Red & White Currants

Red and white currants prefer a well drained, fertile soil, in a sunny position which is sheltered from cold winds. The site should be well worked to a depth of 25cm (10") incorporating plenty of organic material such as well rotted manure or garden compost. Care should be taken to pick out all roots of perennial weeds. Apply a base dressing of general fertiliser as per the Manufacturers recommendation.

Planting should take place as soon as possible, provided soil and weather conditions are suitable, e.g. not too wet or frozen. Remove the protective covering from around the roots and soak in water for 20 minutes should they appear at all dry. Dig a planting hole large enough to accommodate roots easily and plant in the soil at the same level as they were grown in the Nursery. There should be a short stem, known as the 'leg', above ground level. Plants should be spaced 1.5m (5') apart with a 1.8m (6') gap between rows. Immediately after planting, prune each main shoot by half, to an outward facing bud unless branches are drooping, in which case prune to an upward facing bud.

It is essential to prevent the plants from drying out in the first year. Keep well watered. It may also be necessary to water in dry weather as the fruits begin to swell.

Red and white currants produce their best and most fruit on spurs (short stubby stems) that we encourage to form on the older branches. Because of this, pruning in the first three to four years of their life has to be centred around the formation of the structure of the bush. The best way of doing this is to start off by growing the new bush on a ‘leg’ or short trunk.

Formative pruning – year one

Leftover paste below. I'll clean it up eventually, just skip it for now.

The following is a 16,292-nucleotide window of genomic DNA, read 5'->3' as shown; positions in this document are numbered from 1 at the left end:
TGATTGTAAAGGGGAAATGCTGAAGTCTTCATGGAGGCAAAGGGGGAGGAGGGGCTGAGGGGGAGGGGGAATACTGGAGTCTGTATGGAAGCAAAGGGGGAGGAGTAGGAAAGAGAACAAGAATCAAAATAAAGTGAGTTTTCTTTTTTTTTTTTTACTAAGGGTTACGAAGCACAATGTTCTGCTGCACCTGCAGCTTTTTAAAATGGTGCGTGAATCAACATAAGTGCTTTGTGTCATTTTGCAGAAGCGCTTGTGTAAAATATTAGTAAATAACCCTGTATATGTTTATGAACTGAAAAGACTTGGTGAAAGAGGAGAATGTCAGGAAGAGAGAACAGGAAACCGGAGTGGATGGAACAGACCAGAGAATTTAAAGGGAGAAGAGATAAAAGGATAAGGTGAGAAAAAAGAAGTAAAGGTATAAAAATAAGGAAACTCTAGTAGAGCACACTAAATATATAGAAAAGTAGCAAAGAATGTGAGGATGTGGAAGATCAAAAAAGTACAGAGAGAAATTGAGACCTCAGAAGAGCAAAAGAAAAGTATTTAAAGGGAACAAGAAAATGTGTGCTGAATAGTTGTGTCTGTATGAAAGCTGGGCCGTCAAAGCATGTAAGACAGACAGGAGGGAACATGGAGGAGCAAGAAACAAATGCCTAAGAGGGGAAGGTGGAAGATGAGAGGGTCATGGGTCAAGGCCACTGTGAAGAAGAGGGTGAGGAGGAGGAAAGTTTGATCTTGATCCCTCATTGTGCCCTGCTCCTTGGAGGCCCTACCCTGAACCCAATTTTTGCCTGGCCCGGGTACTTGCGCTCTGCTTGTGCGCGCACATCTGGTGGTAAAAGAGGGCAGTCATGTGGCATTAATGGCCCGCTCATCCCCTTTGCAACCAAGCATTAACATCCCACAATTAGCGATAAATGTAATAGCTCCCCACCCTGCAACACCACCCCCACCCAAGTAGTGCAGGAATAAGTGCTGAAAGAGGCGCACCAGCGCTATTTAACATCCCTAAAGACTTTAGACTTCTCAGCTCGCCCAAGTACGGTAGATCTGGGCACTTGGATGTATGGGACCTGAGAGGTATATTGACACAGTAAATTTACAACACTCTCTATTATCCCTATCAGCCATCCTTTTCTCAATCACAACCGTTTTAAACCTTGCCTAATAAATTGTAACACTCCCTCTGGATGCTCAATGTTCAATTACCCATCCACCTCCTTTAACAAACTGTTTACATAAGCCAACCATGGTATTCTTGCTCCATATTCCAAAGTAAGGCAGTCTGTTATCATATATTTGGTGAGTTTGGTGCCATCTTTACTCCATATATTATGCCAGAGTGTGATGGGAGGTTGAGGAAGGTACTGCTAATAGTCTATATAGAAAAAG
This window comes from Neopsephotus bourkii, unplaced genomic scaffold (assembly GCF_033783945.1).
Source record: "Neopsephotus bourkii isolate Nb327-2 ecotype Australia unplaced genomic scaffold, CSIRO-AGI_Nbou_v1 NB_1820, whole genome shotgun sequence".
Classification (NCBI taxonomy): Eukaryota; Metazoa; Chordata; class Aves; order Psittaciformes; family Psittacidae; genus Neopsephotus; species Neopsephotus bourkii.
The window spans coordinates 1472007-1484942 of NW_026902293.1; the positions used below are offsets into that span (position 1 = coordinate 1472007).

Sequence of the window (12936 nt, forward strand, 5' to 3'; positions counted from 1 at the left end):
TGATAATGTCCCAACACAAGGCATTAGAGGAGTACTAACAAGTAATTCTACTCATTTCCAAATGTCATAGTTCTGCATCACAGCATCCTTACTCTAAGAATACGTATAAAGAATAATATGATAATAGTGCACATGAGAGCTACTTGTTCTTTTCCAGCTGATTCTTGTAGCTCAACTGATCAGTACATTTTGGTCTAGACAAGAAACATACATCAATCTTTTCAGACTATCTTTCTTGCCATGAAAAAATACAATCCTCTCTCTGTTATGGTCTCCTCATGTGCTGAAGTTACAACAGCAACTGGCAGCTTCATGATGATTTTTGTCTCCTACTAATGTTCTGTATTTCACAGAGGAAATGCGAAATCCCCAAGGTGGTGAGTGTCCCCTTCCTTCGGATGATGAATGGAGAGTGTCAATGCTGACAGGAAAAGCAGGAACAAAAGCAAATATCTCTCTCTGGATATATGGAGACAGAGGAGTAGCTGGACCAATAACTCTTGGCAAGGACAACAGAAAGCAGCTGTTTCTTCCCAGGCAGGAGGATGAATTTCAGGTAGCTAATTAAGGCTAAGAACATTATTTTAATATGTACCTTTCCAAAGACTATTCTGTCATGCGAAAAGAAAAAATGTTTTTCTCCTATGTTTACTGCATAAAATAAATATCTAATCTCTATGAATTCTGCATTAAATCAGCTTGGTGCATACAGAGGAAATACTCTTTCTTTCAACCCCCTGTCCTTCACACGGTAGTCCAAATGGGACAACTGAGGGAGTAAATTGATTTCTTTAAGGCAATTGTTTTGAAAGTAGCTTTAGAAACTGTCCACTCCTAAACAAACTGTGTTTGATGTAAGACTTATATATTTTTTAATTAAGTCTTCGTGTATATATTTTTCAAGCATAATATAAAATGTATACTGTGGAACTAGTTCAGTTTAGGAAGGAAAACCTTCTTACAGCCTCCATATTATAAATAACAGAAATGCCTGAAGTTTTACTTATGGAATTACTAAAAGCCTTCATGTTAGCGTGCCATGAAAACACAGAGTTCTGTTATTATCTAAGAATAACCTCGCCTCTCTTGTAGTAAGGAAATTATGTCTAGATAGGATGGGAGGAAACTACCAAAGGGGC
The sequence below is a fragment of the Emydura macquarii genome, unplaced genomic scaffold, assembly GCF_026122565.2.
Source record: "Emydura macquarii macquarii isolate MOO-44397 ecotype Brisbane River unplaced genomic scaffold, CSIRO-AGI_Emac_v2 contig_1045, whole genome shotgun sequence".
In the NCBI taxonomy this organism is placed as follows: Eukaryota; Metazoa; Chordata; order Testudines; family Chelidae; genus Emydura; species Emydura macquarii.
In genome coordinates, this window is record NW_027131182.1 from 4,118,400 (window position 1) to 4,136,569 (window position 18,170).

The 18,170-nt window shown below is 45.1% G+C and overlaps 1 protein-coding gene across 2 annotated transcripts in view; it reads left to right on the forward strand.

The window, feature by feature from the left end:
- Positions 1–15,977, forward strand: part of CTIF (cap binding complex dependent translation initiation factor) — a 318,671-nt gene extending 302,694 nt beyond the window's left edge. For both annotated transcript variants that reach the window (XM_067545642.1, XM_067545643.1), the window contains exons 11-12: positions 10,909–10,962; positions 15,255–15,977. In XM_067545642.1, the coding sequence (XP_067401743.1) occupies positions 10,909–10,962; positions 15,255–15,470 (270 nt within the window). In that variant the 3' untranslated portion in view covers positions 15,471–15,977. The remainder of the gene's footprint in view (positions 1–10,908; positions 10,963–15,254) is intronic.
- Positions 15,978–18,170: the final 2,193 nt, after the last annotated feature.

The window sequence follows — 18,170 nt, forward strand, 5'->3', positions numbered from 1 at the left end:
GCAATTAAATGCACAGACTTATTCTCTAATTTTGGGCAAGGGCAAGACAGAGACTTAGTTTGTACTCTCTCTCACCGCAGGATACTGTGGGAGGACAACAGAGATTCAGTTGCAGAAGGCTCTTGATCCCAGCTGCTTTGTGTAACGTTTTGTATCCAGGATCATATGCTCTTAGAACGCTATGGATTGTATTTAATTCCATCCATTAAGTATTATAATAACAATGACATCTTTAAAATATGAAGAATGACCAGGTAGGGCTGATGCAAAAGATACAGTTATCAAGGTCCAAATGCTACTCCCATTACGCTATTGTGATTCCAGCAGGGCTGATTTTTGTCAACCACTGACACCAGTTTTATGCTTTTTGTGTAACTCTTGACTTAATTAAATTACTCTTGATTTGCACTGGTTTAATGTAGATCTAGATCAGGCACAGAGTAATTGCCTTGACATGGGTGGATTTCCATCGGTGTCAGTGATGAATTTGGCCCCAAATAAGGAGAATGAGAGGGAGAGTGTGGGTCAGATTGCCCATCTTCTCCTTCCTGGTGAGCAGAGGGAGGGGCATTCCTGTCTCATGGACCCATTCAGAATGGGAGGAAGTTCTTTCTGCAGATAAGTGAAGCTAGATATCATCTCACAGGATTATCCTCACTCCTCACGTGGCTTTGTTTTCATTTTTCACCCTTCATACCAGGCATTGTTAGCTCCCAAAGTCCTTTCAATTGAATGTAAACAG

This is done in the first winter when the bush is dormant. Select four or five strong shoots to form the basic skeleton of the future bush. These we shorten back by about a third to a half. This may seem a lot but it ensures that we form strong branches. Any side shoots are ruthlessly cut back to their point of origin.

Year two

In the second winter, the leading shoot of the main branches is again cut back by about a third to a half. Because we are forming a cup-shaped bush, the branches will be further apart the more they grow away from the centre. This allows you to keep one or two more shoots on the existing main ones for building into branches. When you have selected these, they also are cut back by about a third to a half.

Mature bush pruning

After three or four years of this treatment, you will have some very respectable fruit bushes.

Throughout their life, this routine of shortening the branch leaders by a third or so of their length and cutting back the side shoots to an inch or two will continue.

One other aspect of pruning is ‘summer pruning’.

At the end of June, the side shoots off the main framework are cut back to 4-5in (10-13cm). These long spurs are further cut back to 2in (5cm) in the winter.

There are several benefits to be gained from giving a light prune in the summer too:

It reduces the vigour of the bush, removes the tender tips of the side shoots, thus greatly reducing the risk of mildew, channels more ‘energy’ into fruit production, allows more sun and fresh air into the centre which, in time, gives you better and cleaner fruit, you can see the fruit better for picking and finally, it’s a bit of a fiddly job which is much better done in the summer than in the depths of winter.

Don’t avoid having to do winter pruning by pruning back hard in the summer. The plant needs the leaves. That’s why we don’t cut the side shoots back too far.